“We met by phone and were discussing options — what we knew, what he had, what the actual facts were, what we had to actually work on,” Heinrichs said. “Buses were waiting because we would not let them go.”

After he got off the phone, Heinrichs stopped buses from picking up kids and put out a message to parents.

“People’s safety is the most important thing,” he later said. “It was a tough decision, but those people’s safety is the most important thing there is.”

When asked Thursday morning, he declined to specify the nature of the threat, saying he had been told not to do so.

After briefing Heinrichs, Hillsboro’s police chief, Jessey Hiebert, and assistant chief, Randy Brazil, provided additional patrols of the schools.

“We put our information in that they probably ought to close just as a precaution,” Brazil said. “You really don’t know.”

Brazil went to Hillsboro Middle and High School’s parking lot, and Hiebert went to Hillsboro Elementary School.

“We were just there to look for anything suspicious,” Brazil said.

He left the school grounds at 9 a.m. but planned to make several additional rounds throughout the day.

“We’re at the schools in the mornings anyway,” he said.

Brazil said Goessel’s decision to keep schools open surprised him.

“I was kind of shocked they did that,” he said, “but it’s their call.”

Goessel student Summer Hansen, whose parents came to get her Thursday, was critical of Goessel’s decision to go ahead with classes.

“All schools in Marion (County) were closed besides Goessel, so it kind of seemed that we were more of a target,” she said Monday. “Our superintendent basically said that school is where students need to be at the time. It feels like he is saying that students’ being in school is more important than students’ safety.”

Riley Hartvickson, whose parents also picked him up midway through the day Thursday, echoed her sentiments.

“I was not really worried there would actually be a shooting,” he said. “It was the fact that if there was one, our school would be the one that gets shot. Maybe it wouldn’t be a super big deal if every school stayed open. But when they all close except ours, that makes ours a target, and gives law enforcement more work to patrol.”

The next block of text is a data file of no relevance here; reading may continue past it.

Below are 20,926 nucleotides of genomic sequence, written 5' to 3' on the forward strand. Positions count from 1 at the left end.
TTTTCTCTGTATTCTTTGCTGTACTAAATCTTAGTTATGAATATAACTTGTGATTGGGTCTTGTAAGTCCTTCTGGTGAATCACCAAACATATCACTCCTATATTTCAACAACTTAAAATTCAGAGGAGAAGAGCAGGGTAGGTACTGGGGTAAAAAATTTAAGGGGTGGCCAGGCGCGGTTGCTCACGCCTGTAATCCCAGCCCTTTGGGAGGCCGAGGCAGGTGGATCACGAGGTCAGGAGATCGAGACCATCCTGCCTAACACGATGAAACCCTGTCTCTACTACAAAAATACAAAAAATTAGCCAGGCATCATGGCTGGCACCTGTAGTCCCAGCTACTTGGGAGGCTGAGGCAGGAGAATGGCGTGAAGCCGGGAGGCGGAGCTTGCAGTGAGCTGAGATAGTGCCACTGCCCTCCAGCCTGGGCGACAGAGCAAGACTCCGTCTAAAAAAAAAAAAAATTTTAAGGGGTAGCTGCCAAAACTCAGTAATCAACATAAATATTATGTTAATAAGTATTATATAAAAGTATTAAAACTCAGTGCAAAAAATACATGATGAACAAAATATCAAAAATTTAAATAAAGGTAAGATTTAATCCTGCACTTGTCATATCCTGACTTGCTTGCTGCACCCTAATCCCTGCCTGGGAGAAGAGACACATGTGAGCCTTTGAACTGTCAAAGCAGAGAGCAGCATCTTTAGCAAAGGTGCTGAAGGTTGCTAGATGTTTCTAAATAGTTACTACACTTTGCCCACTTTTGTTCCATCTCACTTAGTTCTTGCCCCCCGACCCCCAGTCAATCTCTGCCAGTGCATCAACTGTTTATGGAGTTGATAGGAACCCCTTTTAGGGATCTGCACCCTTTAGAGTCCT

He also criticized the rationale for keeping school open, regardless of whether other schools closed.

“It isn’t the first time the school administration has prioritized crunching in work over our health and safety, and it obviously won’t be the last,” he said. “There may have not been any actual danger, but even the idea that there might be a chance — we are talking about people’s lives here.”

Peabody-Burns teacher Bob Kyle agreed classes should have been canceled.

“I don’t think, these days, you can overreact to anything like that,” he said. “The world is what the world is today, so you’ve got to take everything with a grain of salt.

“We weren’t really told anything. They just told us it was a threat, and that was the extent of it, that there might be a shooting, so they told us not to come to school.”

He said the lost day wasn’t too disruptive for his lesson plans, and he thought students seemed normal — not concerned — when they returned to classes.

Reporters Madeline Reida, and Phyllis Zorn and contributed to this report.

Last modified April 14, 2022